FUEL marketers have declared they can no longer sell petrol at N165 per litre because of what they called the upsurge in transport and logistic costs.
Some of the petroleum marketing union leaders who spoke to our reporter yesterday said it was no longer feasible to sell petrol at the government’s pegged price of N165 in Lagos and Abuja, and in other major cities and still be in business.
“The cost of doing business in the retail outlets has become discouraging. The cost of operations has completely made N165 untrue to happen. We are unfortunately in a situation whereby everything is being politicised,” the president, Petroleum Products Retail Outlets Owners Association of Nigeria (PPROOAN), Billy Gillis-Harry, told THE ICIR.
“There is no way the price of PMS can be sold at N165 realistically. It is a difficult moment because even the purchasing power for those buying the fuel is low. However, we are at the last mile of rendering the service at the last part of the value-chain of PMS supply.
“We as retail outlet owners are ready to sell petroleum products to the teeming Nigerian public. We have no reason why we should not sell to our people. But we must sell at the reasonable price to be in business.
“The money used in buying the 45,000 litres of petrol from depots is borrowed from the banks and is time-bound. So, every retail outlet owner knows that the wise thing to do in this business is to sell out and try to turn around that sale as many times as possible.
“This is because if there is a product and there is money for us to buy it, why won’t we buy and sell? What else are we in business for? Are we going to buy products and keep them? The answer is no! So this is the reality,” Gillis-Harry explained.
The immediate past president of the Major Oil Marketers Association of Nigeria (MOMAN) and Managing Director of 11 Plc, Adetunji Oyebanji, told THE ICIR that Nigerians are still able to buy fuel at the filling stations because of the sacrifices of the marketers.
Oyebanji said, “When you want to take the fuel from the mother vessel, it used to cost $22,000 per day. Now, it is costing almost $50,000 per day. Remember, you cannot even get the official exchange rate so you resort to the black market. This means almost double of your budget.
“At the point we are now, it is whether Nigerians want fuel or not. Nobody is willing to take the fuel at a loss at the current rate. We are merely helping out because the cost of doing this is very high to us as business men.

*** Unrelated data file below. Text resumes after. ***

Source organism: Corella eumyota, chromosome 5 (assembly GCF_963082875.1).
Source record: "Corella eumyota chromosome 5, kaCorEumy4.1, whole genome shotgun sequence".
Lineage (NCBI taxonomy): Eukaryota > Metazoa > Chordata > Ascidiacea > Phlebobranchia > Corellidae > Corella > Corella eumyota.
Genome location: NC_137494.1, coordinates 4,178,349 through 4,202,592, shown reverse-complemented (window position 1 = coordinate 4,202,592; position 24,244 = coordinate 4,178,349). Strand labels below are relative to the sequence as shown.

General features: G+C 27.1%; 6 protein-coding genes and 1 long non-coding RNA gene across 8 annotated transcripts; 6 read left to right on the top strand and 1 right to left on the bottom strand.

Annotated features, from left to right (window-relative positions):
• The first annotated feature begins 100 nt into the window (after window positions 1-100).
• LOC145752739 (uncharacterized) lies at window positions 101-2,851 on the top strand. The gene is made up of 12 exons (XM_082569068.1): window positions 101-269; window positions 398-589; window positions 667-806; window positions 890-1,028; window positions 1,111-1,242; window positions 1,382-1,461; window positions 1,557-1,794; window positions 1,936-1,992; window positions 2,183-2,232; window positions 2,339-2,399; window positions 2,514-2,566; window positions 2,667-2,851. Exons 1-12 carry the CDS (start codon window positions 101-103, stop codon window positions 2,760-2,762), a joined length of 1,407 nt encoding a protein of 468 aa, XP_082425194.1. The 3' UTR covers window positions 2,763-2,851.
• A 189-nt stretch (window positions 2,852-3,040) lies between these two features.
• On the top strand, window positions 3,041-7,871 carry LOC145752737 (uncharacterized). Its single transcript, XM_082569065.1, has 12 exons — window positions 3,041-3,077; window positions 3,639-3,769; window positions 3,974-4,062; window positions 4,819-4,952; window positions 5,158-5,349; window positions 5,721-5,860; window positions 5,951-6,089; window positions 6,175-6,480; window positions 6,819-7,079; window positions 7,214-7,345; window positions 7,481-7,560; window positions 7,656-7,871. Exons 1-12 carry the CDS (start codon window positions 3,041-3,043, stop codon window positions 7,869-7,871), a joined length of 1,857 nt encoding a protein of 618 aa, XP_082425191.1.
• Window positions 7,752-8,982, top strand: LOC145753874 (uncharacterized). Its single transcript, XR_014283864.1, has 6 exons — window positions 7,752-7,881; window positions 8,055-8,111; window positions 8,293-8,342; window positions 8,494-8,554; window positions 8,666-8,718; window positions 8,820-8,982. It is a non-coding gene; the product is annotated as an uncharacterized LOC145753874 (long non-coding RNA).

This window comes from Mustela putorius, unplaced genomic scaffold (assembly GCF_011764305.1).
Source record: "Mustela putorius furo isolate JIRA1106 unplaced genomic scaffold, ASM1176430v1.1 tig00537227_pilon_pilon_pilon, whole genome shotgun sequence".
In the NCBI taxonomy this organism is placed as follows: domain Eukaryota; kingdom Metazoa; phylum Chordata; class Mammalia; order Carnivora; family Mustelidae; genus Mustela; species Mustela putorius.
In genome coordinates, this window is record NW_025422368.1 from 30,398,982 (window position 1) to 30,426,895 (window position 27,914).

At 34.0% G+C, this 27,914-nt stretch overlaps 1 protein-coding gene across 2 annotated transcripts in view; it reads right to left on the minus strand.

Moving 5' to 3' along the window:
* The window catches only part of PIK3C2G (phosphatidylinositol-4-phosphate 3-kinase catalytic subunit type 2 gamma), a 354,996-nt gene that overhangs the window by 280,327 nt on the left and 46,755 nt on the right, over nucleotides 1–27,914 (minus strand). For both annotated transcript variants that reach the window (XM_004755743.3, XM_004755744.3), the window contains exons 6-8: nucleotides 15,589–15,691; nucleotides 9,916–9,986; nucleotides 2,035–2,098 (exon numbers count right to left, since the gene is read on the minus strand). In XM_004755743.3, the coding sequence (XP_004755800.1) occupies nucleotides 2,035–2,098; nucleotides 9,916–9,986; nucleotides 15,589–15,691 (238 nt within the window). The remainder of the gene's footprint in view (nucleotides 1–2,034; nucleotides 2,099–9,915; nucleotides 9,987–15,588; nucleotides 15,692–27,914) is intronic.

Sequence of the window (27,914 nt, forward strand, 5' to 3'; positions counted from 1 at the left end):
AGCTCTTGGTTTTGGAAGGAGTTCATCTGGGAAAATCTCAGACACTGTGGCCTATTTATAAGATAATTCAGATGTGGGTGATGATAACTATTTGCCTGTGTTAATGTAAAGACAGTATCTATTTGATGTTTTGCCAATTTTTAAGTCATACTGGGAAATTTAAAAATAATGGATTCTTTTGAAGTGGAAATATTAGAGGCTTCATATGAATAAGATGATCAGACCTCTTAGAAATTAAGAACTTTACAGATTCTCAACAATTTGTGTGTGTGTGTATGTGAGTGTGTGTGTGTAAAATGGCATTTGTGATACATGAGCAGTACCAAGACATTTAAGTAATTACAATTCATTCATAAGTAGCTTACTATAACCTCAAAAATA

“The high cost of diesel has impacted negatively also on the cost of transporting this fuel. We are still struggling with cost recovery on our business. In some states, they’re already selling above N165 to still be in business. Part of the reasons we are having this problem is because we insisted on this price band in Lagos and Abuja.”
Already, some filling stations in Abuja, and in Lagos, Niger and some other states are dispensing petrol at between N200/litre and N250/litre, higher than the government-approved retail price of N165/litre, as queues for the product at filling stations worsen.
The price at the black market is as higher as N300 per litre.
In Abuja, the Khalif filling station in Kubwa, dispensed the commodity at N250/litre last Sunday, but displayed N165/litre on its pumps. The fuel attendants calculated whatever number of litres they sold on their calculators based on the N250/litre.
The queues for petrol in Abuja have never ceased since February this year, but grew worse in the neighbouring states of Nasarawa and Niger last Sunday as motorists searched for petrol to move around during the Sallah break.
Many stations were under lock and key despite a promise by the Nigerian National Petroleum Company Limited to make the product available everywhere.
“Marketers are also looking at selling at areas that will help them recover their cost. Many of them are moving their products to the south-east and south-south, where they don’t have problems selling at flexible prices, rather than selling on the N165 price band,” Oyebanji said.
Harrison Edeh is a journalist with the International Centre for Investigative Reporting, always determined to drive advocacy for good governance through holding public officials and businesses accountable.